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Stroke stories are meant to be shared

Do you share your own stroke story? Sharing my own stroke story is something I never envisaged during my initial stroke recovery. Why? That’s because I was not in a positive, happy place but now, I see the importance of making something good out of my bad health experience and THE best way to move forward is with passion and positivity. I began by writing my stroke poetry, as my brain would only work in rhyme, and sharing this poetry on the many Facebook support stroke groups, such as Return to work after stroke, really helped me understand how others suffered and the fact I was not alone. This was very cathartic for me, as it emptied my head of the frustrations, sadness and often amusing times that are all part of stroke recovery. Many readers would thank me for my poetry and also comment that they were unable to put their own emotions into words. Here’s one of my many poems that can be found in my book A Stroke of Poetry and was taken from my own experience of mild aphasia and know that many stroke survivors suffer from Aphasia (A language disorder that affects a person’s ability to communicate).

I UNDERSTAND

Please don’t talk to me in baby talk. It really isn’t good.

Even though my words don’t come out right, I can hear; I understood

Don’t finish all my sentences. When you talk to me this way,

as it’s clear you wish I’d hurry up so we can get on with the day.

Even though my words are jumbled, and I slur to get them out,

Inside I know what I want to say so give me time and please don’t shout.

It’s important for me to process what I think I want to tell.

Even though when the words are spoken, they may not come out too well.

Buckets of patience I know you’ll need to help me through this time.

But please, oh please be mindful, they are not your words but mine.

I know my brain will heal but you must give me space.

Having a conversation does not need to be a race.

Sometimes I may not want to join in as my what anyone has to say.

But that’s okay, I do not mind, as my brain needs a rest today.

During my career as a 25 year UK Police Officer, and the latter 5 years being a Detective Inspector, I found myself stood in front of groups of officers delivering either training or simply briefing search teams in regard to serious crime matters. WOW, how my life has changed! What I am trying to say, is that the bags of confidence I had during my Police career were lost after my stroke, and even though it took a while to return, my confidence is back! Different job, but I now love standing in front of audiences; whether that be ten women from the local slimming group whilst I deliver the Stroke Foundation Stroke safe programme, or as a Motivational Speaker, sharing my story to 150+ delegates at a health conference. It is all the same. It is me, Shelagh Brennand, Stroke Survivor, Stroke Safe Ambassador and author of A Stroke of Poetry; simply sharing my stroke story. Here’s a great photo of a ‘Conversations on the Deck’ event at a local cafe; sharing stroke awareness and my stroke story with interested locals.29.3.19_Conversations on the Deck_reading poetry and raising money for Sevgen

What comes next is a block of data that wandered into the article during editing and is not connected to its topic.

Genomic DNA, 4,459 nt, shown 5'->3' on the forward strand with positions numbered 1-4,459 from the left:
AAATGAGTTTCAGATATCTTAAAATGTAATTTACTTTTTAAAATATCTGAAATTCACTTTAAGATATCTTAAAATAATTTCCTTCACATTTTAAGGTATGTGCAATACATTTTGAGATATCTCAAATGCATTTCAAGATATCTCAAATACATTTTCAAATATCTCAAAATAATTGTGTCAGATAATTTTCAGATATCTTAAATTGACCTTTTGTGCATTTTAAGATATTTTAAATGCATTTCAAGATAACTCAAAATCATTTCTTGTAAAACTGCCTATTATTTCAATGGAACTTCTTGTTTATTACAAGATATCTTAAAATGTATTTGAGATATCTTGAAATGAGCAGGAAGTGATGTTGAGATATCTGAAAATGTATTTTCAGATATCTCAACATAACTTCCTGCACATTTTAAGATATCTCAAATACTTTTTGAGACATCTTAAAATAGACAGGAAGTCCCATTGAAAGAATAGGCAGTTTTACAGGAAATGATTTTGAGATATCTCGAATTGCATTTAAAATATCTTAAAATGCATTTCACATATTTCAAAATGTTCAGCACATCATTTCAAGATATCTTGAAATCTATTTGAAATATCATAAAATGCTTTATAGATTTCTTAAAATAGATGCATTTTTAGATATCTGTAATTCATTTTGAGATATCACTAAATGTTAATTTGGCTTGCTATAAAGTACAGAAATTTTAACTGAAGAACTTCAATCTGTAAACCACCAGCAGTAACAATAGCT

Sharing your own stroke story does not always have to be verbal and in front of a huge crowd, as there are many opportunities to write articles, or other writers sharing your story in magazines, newspapers and other publications. I found a great resource in the website Sourcebottle.com.au; where they connect expert sources with journalists and bloggers. Once registered, I would answer many ‘shout outs’ from journalists who wanted a positive story about becoming healthier, and moving on with my life after illness. I have also recorded a number of podcasts over the years and one recorded last year with the The Phoenix Phenomen is a way of sharing my story to the world. One of my latest media articles is a feature in the July 2019 edition of That’s Life Magazine, which is distributed throughout Australia and New Zealand. There are plenty more like this on the media page of my website so have a read, and you can see the variety of ways I have shared my story over the last few years. This may give you some ideas of how you can share your story.

I often use the words ‘You have to be in it to win it’ and although putting yourself forward for things can be daunting; they can also be very much worthwhile. Last year, I won a competition to have a short documentary film about my life. It was only released last week and the amazing film company Inspireflix love to film and share inspiring stories. My film is 8.5 minutes long and I feel that it  captures my life and the story I want to tell the world. The importance of sharing my stroke story is to tell others:

  • STAY POSITIVE
  • NEVER GIVE UP
  • ALWAYS SEEK SUPPORT

Please get in touch if I can help or direct you into sharing your own stroke story and until next time, take care and stay stroke safe.

Shelagh

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